Egyptian, Classical, Ancient Near Eastern Art
On View: 19th Dynasty to Roman Period, Martha A. and Robert S. Rubin Gallery, 3rd Floor
Among the most common motifs found in Egyptian tombs is the formal presentation of offerings. The complete scene to which this fragment belonged showed a row of men bringing gifts to an offering table laden with bread, meat, fowl and metal vessels probably containing wine. Of particular interest is the brace of ducks or geese suspended from a hand at the far right. The style of the faces and the elaborate design of the costumes owe much to the inspiration of the Amarna Period. The composition of the scene, however, is far more formal than similar designs executed during the reign of Akhenaten.
ca. 1323-1250 B.C.E.
late Dynasty 18 to early Dynasty 19
15 7/8 x 19 1/8 in. (40.3 x 48.5 cm) (show scale)
Charles Edwin Wilbour Fund
Limestone tomb relief. At right, procession of funerary priests (two complete figures and portion of a third) bearing offerings. Priests have shaved heads and wear long, pleated skirts. At left, large mass of funerary offerings. Minute portions of lower portion of upper register preserved.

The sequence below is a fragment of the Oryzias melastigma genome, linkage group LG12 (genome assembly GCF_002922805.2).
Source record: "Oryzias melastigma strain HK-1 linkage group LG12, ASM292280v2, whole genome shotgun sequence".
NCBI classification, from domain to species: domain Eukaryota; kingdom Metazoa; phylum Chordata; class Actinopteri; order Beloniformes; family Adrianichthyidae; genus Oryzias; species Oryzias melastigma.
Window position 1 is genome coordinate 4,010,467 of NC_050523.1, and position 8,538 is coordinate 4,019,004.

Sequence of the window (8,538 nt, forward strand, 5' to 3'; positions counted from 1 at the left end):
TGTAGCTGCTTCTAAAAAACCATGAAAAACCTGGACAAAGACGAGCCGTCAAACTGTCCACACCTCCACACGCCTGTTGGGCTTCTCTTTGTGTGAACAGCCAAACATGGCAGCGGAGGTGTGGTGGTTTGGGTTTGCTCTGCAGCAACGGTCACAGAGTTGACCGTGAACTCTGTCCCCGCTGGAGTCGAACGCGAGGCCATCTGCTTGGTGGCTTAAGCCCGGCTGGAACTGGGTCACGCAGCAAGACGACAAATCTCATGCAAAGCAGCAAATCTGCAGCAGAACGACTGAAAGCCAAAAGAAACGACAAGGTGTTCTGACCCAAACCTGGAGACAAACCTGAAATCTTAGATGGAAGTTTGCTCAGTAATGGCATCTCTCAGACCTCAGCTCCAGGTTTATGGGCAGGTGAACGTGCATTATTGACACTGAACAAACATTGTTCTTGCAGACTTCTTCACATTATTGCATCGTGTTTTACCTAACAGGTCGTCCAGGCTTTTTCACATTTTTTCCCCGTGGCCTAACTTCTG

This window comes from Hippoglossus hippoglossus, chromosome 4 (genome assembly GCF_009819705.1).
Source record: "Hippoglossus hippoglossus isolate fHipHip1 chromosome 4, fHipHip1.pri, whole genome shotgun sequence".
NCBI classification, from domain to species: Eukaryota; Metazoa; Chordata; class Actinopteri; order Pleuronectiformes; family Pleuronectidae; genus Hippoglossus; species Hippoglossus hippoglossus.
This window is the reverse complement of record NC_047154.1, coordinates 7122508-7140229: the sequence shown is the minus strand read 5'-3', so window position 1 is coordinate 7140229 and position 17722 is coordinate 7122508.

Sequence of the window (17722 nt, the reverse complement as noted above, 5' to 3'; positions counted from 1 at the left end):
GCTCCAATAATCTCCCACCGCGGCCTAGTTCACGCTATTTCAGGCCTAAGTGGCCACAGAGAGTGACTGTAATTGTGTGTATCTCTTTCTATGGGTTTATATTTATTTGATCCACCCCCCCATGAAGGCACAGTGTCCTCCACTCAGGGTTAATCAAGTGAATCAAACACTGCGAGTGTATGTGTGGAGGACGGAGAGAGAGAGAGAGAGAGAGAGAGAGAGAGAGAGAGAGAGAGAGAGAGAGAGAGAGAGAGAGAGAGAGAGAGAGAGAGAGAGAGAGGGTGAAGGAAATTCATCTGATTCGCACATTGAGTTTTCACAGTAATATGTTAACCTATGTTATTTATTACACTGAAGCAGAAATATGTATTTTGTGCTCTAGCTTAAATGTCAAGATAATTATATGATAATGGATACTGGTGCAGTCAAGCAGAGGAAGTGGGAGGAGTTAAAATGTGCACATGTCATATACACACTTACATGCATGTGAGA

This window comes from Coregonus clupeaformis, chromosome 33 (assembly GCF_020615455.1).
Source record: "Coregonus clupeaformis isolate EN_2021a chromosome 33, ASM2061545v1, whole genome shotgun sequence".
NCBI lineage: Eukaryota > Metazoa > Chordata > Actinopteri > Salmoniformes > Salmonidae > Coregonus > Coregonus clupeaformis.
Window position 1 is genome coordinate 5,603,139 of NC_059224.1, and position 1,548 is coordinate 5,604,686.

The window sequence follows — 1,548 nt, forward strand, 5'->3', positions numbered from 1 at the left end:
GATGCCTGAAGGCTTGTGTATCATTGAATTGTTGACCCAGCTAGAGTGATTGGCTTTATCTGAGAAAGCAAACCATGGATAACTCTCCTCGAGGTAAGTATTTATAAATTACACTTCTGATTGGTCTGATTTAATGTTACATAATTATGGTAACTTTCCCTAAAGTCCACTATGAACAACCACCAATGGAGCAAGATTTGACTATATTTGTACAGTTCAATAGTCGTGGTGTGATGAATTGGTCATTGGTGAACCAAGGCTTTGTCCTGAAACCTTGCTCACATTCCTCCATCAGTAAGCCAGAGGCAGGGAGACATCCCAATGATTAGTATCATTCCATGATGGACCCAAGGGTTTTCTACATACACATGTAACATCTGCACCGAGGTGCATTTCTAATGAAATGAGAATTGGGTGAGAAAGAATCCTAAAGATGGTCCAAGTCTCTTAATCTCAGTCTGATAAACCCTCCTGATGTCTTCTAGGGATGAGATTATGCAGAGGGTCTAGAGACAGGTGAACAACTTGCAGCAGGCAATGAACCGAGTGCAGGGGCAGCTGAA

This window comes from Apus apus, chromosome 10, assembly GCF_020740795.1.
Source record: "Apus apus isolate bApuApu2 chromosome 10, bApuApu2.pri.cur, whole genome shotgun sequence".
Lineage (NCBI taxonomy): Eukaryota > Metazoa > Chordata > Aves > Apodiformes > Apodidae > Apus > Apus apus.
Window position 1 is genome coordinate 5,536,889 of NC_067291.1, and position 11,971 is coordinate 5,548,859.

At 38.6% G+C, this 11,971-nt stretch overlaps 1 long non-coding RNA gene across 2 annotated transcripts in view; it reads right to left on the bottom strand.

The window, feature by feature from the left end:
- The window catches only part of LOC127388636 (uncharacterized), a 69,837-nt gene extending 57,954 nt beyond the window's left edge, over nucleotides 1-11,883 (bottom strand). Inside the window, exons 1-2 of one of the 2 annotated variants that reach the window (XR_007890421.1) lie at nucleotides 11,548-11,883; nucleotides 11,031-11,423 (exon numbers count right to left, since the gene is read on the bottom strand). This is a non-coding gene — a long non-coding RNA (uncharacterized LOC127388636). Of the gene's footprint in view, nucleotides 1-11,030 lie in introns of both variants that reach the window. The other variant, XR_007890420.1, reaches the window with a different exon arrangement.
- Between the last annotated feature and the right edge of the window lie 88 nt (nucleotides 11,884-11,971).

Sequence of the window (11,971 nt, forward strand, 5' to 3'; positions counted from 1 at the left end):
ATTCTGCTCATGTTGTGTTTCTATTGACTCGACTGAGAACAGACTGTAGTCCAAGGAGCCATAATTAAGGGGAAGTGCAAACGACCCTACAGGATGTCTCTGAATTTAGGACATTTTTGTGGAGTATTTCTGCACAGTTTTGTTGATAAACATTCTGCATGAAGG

Condition: Poor. Lower left portion lost as are adjoining portions of surface. Stone slightly salty. Remains of red paint on heads and bodies of priests. Lower portion was never worked; left edge had lost worked surface from salt action.
Offering Bearers, ca. 1323-1250 B.C.E. Limestone, pigment, 15 7/8 x 19 1/8 in. (40.3 x 48.5 cm). Brooklyn Museum, Charles Edwin Wilbour Fund, 37.1505E. Creative Commons-BY (Photo: Brooklyn Museum, 37.1505E_NegA_glass_bw_SL4.jpg)
overall, 37.1505E_NegA_glass_bw_SL4.jpg. Brooklyn Museum photograph
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Can you tell me about this?
This relief came from a tomb. In ancient Egyptian afterlife beliefs, scenes like this were pretty necessary. While living in the afterlife, a person would still need to eat and drink, just like in their previous life. Burials would contain stores of food and priests would continue to make food offerings to the deceased after the funeral had ended. Scenes of offerings, particularly
food offerings, would be able to supplement or function as actual food would have. This is a fragment of what would have been a much larger scene and placed among other reliefs in the tomb. These reliefs, along with other objects like coffins, were all part of the equipment a person would need for the afterlife.